Scones are the sweet first cousins of biscuits and are comforting fare when buttered and served with jam. I made some to accompany pumpkin bread (made from my last stored pumpkin) for a little reception following the committal service for a native islander brought back for burial in his family plot behind the church building where I am a caretaker. Saturday was overcast and cool, and the hot coffee with the scones that I baked that morning tasted good to the mourners gathered in the meeting room.
You have seen the recipe here in this column for the oatmeal scones that I love and these currant scones are my second favorites right after the oatmeal ones. They are rich, made with butter and cream. I think of them as special occasion scones. Currants are just the ticket, but if you wanted to, you could chop up ginger or mince up dried cranberries and use those instead. You could use raisins, but because I usually make fairly dainty scones — 2 inches in diameter — raisins are a bit on the large size, so chop them up, too.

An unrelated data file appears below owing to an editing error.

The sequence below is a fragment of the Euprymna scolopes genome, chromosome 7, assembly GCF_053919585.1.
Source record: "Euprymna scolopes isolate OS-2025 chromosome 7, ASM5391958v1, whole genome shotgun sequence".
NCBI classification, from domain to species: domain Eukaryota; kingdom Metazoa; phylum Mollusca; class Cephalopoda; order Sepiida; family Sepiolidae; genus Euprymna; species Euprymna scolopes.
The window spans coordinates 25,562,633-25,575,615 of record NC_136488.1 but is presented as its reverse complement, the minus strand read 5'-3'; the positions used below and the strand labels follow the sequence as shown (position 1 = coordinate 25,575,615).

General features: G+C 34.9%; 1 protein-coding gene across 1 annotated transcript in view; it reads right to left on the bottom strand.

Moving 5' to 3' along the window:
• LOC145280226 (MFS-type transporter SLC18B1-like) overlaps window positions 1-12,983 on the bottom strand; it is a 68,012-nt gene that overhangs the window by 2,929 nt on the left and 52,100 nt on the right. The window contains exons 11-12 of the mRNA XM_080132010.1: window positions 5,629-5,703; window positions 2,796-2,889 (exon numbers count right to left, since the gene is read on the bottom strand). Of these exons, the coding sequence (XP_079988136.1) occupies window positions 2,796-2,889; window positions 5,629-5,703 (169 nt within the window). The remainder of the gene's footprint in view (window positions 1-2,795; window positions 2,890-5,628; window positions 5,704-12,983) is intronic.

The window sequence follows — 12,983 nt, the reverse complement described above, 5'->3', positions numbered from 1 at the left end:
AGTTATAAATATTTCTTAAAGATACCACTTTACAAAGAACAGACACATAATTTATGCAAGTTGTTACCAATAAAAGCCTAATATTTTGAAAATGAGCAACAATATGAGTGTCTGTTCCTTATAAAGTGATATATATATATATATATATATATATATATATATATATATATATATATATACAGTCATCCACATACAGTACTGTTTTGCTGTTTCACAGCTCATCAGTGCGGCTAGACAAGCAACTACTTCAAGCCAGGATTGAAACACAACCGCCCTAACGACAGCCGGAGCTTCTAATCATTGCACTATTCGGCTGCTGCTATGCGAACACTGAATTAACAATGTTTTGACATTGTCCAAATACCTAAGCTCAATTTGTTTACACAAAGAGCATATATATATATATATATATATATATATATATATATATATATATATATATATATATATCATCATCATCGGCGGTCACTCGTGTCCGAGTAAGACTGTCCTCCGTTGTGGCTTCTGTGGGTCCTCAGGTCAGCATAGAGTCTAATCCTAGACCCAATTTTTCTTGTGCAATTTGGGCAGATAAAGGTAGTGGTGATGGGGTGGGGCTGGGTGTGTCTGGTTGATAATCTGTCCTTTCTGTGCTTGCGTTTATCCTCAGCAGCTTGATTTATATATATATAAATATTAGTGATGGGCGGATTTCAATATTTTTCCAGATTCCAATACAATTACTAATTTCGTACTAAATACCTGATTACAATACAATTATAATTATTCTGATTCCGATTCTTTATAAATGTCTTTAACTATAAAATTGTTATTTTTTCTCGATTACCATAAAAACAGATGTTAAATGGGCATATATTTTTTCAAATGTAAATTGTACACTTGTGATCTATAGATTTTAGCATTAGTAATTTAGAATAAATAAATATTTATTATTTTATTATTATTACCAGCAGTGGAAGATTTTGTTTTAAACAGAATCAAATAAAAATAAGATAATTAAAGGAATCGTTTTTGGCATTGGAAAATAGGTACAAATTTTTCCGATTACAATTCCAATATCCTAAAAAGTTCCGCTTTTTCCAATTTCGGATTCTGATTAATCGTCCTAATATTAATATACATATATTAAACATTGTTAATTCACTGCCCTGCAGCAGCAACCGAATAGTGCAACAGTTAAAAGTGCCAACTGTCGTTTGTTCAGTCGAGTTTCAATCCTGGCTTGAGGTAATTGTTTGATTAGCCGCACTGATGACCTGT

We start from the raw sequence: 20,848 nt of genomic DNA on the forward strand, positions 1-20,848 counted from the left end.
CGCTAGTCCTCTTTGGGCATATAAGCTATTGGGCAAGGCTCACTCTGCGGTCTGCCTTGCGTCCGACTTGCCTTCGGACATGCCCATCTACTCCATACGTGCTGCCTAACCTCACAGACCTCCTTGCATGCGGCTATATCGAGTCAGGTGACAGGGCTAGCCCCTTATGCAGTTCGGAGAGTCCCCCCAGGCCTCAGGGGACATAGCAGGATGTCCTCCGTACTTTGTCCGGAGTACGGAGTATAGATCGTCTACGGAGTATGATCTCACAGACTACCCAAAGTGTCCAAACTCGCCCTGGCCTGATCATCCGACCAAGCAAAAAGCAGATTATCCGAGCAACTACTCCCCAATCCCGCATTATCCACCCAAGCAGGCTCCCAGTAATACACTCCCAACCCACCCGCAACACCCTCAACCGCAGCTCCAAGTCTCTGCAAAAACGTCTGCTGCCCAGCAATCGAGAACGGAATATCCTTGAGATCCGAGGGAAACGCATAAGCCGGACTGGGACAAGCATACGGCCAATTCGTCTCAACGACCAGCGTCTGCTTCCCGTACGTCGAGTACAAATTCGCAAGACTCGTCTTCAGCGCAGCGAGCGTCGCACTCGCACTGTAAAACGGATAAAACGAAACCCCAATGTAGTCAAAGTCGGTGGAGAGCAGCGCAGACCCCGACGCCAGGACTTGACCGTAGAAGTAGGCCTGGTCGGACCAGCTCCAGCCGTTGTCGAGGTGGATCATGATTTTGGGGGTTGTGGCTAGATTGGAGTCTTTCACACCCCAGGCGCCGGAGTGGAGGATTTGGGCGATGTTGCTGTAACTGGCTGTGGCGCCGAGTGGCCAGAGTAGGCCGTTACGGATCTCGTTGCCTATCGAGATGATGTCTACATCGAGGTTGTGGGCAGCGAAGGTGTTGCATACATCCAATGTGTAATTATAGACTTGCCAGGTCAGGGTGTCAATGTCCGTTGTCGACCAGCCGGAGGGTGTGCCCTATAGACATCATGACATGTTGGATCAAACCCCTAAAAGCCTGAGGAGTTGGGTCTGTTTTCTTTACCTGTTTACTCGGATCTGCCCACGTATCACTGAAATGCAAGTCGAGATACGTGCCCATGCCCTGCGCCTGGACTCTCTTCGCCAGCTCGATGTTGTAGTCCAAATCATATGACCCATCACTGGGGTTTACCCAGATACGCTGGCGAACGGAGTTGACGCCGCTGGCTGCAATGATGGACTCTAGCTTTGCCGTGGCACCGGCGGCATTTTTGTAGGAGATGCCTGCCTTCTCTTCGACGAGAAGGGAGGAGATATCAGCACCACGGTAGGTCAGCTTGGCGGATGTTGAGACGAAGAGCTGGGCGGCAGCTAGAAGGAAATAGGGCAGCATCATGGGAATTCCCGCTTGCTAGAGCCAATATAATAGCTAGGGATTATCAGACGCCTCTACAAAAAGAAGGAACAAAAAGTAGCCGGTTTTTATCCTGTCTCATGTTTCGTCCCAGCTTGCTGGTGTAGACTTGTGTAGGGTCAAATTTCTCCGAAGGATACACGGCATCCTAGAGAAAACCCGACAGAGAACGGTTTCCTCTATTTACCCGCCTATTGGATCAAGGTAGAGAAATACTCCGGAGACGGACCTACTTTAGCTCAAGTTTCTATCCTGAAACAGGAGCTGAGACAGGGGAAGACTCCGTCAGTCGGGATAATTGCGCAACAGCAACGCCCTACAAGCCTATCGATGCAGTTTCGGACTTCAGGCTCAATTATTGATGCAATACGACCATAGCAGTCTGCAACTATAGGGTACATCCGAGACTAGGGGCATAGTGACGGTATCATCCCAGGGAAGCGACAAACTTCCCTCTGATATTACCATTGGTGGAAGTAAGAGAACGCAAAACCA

If you want, substitute milk or half and half for the cream. But do use butter.
I use a food processor to cut the butter into the dry ingredients. You may prefer to use a pastry blender, or two knives, or even your fingers, if you hands are cold enough — the scones will be flakier if the dough is kept cool and toasty warm hands soften the butter too much.
Makes 20 two-inch scones
2¼ cups flour
1 teaspoon baking powder
¼ teaspoon baking soda
1 teaspoon sugar
½ cup (one stick) of butter
½ cup currants
¾ cup cream (or milk or half and half)
Preheat the oven to 375 degrees. Grease a baking sheet. Sift the dry ingredients together and cut the butter into them. Add the currants and stir to distribute them, then add the cream, tossing the dough until it comes together in a loose ball. Pat it out about one-half inch thick on a lightly floured surface and cut into desired size. Brush the tops with a little more cream, if you wish. Bake for 30-40 minutes or until they are golden brown.
… baked bean advice. I wouldn’t mind hearing from you about how you make baked beans. Do you use a recipe or wing it? What are your favorite beans to use? How much sugar or molasses? Do you add an onion? Do you eat them with brown bread? Let me know what you think makes a real Down East baked bean.
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